Road worker strikes could cause delays, MDOT says
Many Michiganders like to say there are two seasons in Michigan: winter, and construction. We’re in the midst of that second season now, but it hasn’t been smooth sailing.
Update: August 20, 2019 8:25 a.m.
Road construction projects in Michigan continue even as contract negotiations have stalled between the company in charge of the work and its workers who resurface and replace the roads.
The Operating Engineers Local 324 says it hasn't had a new contract in 14 months and it wants a new one. So it’s continuing a strike that started three weeks ago.
Indiana-based Reith-Riley says it has operated in good faith at two meetings to reach a contract agreement between the union and the company, but they're in a gridlock. The company says the union won't compromise.
Meanwhile, Reith-Riley says road repair work on hundreds of sites throughout the state is on track.
That's in part because Reith-Riley says it is operating at nearly full capacity and using numerous workers who have resigned their membership with the union under Michigan's Right to Work law.
OE 324 officials say fewer than 10 members have dropped out of the union.
Original post: August 7, 2019 5:36 p.m. Workers who resurface roads and do other roadwork in Michigan went on strike last week after failing to reach an agreement with contractor Rieth-Riley Construction.
Dan McKernan is the communications director for Operating Engineers 324, the union representing the striking workers. He says the strike is a last resort for frustrated workers.
“A strike is always the last option. It's not good for the employees, it's not good for the company," he says. "These employees have made the decision to forgo their own wages in the most lucrative time of the season in order to make their voices heard because everything else they've tried hasn't worked.”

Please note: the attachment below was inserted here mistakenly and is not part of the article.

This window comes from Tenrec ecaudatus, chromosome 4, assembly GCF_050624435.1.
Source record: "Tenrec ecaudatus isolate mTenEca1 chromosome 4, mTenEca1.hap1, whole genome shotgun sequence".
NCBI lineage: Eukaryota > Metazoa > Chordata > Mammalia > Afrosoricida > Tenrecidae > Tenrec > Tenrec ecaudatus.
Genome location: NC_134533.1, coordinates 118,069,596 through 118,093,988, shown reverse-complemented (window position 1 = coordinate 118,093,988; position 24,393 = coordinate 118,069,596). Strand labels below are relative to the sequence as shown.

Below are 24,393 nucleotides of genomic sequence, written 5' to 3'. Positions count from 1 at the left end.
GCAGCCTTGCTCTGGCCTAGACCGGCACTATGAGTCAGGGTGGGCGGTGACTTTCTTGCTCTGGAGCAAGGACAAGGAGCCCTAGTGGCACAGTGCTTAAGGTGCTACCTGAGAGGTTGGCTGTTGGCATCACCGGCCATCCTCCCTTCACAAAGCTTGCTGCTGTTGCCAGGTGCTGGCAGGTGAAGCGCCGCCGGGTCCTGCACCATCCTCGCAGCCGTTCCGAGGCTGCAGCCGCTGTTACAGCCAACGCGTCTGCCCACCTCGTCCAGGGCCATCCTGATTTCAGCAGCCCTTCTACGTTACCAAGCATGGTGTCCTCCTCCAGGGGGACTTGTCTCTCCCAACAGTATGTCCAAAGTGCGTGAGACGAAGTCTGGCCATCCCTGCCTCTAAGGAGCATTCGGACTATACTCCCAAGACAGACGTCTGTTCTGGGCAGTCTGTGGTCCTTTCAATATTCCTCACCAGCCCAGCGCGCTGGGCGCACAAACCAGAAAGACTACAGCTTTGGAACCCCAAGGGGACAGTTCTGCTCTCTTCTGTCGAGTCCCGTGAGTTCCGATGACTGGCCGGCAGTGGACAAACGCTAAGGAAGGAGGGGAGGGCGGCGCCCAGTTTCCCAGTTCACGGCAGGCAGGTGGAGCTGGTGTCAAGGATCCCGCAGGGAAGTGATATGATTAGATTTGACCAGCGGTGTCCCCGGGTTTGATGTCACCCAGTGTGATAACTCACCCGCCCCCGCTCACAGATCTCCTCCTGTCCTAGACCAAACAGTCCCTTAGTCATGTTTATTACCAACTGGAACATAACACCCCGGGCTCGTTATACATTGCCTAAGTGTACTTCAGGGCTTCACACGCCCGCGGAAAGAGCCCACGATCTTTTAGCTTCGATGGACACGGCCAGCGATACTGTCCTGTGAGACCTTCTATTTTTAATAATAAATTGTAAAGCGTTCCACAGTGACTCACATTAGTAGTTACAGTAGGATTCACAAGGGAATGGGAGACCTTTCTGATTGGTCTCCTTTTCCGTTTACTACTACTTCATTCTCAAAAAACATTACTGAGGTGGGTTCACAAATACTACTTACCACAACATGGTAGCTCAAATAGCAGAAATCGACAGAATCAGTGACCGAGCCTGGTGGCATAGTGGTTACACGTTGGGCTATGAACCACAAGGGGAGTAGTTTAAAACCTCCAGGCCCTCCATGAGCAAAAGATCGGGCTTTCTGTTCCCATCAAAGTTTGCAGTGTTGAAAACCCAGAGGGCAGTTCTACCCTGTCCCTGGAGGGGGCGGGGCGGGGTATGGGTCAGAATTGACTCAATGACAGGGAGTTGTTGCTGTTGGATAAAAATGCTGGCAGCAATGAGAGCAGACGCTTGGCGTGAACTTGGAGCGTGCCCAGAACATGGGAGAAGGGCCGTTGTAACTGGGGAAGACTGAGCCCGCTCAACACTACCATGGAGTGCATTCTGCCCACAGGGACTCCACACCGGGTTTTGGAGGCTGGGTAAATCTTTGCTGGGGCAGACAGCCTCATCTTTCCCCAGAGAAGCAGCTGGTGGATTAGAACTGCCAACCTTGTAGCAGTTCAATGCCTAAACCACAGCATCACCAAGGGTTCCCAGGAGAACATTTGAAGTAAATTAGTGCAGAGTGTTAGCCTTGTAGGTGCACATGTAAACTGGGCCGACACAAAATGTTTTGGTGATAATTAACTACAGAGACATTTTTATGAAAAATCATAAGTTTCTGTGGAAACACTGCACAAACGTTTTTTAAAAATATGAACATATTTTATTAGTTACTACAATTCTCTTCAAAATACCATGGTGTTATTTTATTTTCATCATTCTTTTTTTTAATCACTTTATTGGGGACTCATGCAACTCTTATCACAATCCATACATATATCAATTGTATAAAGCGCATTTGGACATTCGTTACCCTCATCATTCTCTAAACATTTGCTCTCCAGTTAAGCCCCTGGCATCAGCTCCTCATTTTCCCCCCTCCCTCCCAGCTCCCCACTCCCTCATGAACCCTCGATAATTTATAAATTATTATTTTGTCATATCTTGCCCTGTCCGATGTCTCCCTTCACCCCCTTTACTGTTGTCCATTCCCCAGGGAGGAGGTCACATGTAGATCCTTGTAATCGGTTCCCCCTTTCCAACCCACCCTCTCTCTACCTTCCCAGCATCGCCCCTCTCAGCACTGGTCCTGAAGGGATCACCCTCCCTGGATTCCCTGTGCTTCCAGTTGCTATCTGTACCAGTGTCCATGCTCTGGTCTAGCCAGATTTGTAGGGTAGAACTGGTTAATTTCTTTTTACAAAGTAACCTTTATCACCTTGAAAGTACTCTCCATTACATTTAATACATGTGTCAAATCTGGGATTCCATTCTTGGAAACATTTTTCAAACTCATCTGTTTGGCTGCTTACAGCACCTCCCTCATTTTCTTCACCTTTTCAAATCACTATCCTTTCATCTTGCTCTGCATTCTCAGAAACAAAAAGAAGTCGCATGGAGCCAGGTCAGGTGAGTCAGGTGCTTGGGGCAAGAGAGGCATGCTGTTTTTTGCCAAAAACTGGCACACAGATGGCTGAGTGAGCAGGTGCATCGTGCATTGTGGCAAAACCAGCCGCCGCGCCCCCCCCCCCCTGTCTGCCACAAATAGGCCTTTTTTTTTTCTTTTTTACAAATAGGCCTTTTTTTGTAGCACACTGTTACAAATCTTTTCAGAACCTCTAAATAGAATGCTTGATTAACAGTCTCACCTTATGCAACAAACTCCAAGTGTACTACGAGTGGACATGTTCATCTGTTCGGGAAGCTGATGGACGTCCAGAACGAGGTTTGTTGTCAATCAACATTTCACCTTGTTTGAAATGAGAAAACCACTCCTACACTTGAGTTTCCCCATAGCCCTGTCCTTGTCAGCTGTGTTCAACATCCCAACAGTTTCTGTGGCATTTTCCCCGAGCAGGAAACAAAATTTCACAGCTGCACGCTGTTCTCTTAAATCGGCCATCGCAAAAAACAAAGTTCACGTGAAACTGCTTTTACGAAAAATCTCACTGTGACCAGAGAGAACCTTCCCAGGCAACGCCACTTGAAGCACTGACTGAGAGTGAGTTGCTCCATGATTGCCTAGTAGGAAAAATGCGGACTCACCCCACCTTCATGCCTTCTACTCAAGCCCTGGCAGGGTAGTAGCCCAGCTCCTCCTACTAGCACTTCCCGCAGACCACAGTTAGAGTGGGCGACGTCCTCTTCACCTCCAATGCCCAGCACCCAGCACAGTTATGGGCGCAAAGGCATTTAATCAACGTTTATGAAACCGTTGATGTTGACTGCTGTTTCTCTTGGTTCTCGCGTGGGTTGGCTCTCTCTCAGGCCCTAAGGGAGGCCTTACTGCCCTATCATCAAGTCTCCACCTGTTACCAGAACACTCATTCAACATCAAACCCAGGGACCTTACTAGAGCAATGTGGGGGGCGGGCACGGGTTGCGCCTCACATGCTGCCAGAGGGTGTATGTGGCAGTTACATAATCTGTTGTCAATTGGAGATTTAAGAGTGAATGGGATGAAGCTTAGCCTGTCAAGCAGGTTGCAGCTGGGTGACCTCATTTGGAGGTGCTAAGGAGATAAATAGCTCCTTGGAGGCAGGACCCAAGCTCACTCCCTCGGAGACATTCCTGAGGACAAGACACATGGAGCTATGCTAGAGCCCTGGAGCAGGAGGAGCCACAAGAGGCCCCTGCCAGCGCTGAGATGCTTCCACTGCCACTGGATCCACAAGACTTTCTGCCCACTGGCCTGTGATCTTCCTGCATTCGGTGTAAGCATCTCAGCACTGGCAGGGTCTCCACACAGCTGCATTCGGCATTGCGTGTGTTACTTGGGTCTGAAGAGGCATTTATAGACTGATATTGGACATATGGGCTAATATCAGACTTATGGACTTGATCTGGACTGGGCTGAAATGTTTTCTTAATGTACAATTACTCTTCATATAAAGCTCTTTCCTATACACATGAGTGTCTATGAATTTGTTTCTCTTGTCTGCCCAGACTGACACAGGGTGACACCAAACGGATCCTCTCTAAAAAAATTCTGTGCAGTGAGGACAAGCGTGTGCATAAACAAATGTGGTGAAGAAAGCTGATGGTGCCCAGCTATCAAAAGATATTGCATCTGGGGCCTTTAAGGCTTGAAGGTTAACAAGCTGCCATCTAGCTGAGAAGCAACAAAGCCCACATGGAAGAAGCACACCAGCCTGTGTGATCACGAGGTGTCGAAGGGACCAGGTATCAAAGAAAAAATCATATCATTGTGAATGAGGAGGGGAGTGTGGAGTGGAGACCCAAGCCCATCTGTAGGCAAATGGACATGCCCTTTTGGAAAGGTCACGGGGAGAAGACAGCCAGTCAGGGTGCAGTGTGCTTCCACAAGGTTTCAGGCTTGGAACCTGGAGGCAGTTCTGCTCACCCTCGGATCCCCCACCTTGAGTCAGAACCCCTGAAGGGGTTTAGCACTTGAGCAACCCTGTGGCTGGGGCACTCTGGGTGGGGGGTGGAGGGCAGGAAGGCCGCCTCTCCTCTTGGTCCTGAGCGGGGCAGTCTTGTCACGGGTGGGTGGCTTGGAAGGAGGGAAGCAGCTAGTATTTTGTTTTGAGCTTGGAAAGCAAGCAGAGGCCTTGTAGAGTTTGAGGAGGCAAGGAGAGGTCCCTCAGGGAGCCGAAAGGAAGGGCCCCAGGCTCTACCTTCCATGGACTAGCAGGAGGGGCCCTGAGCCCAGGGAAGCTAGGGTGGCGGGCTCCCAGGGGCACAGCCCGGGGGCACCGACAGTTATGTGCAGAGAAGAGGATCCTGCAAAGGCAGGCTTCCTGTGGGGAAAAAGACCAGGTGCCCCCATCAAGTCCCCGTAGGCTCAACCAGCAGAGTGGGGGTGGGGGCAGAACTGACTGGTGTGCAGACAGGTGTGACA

McKernan says Rieth-Riley is the only contractor who has yet to sign the newly negotiated contract with OE 324. He says Rieth-Riley has created "a culture of intimidation and unfair treatment" of workers, but he says the main issue with Rieth-Riley is subcontracting.
“It’s not good for their employees, who could be sitting at home without work while they bring in a subcontractor from another state for pennies on the dollar," he says. “It's not fair to the taxpayer to be paying for roads that they expect to be built by a well-trained workforce and instead get the cheapest that they can possibly bring in from some other state, while Michigan workers stay home not working.”
The company did not respond to our interview request, but said in a press release, “Michigan residents have spoken loud and clear. They want to have the roads fixed. But rather than fixing the roads at a lower price, the Union wants the taxpayers of Michigan to pay a higher price only because of the Union’s greediness.” It also says the union has been “negotiating in bad faith.”
Jeff Cranson is the director of communications at the Michigan Department of Transportation. He says there haven’t been any major delays yet.
“For the most part, it hasn't had a big impact yet, but it will. Any delays at all in repaving roads, I mean, the season is only so long in Michigan to do this kind of work, so a road that is rough and that you were hopeful might be repaired this year, might not be done,” he says.
Cranson says Rieth-Riley is one of the largest contractors for MDOT. MDOT currently has 88 active state and local projectscontracted with Rieth-Riley, most of which are in west Michigan and the northern Lower Peninsula. The projects have a combined value of more than $171,000,000.
“We hope the two sides can figure something out, because MDOT isn’t a party to the contracts, but obviously has an interest in the safe and convenient travel of everybody in the state,” Cranson says. “We respect the right to collective bargaining for better pay and health benefits and everything that is part of that agreement, and we hope the two sides can reach an agreement and keep the work going.”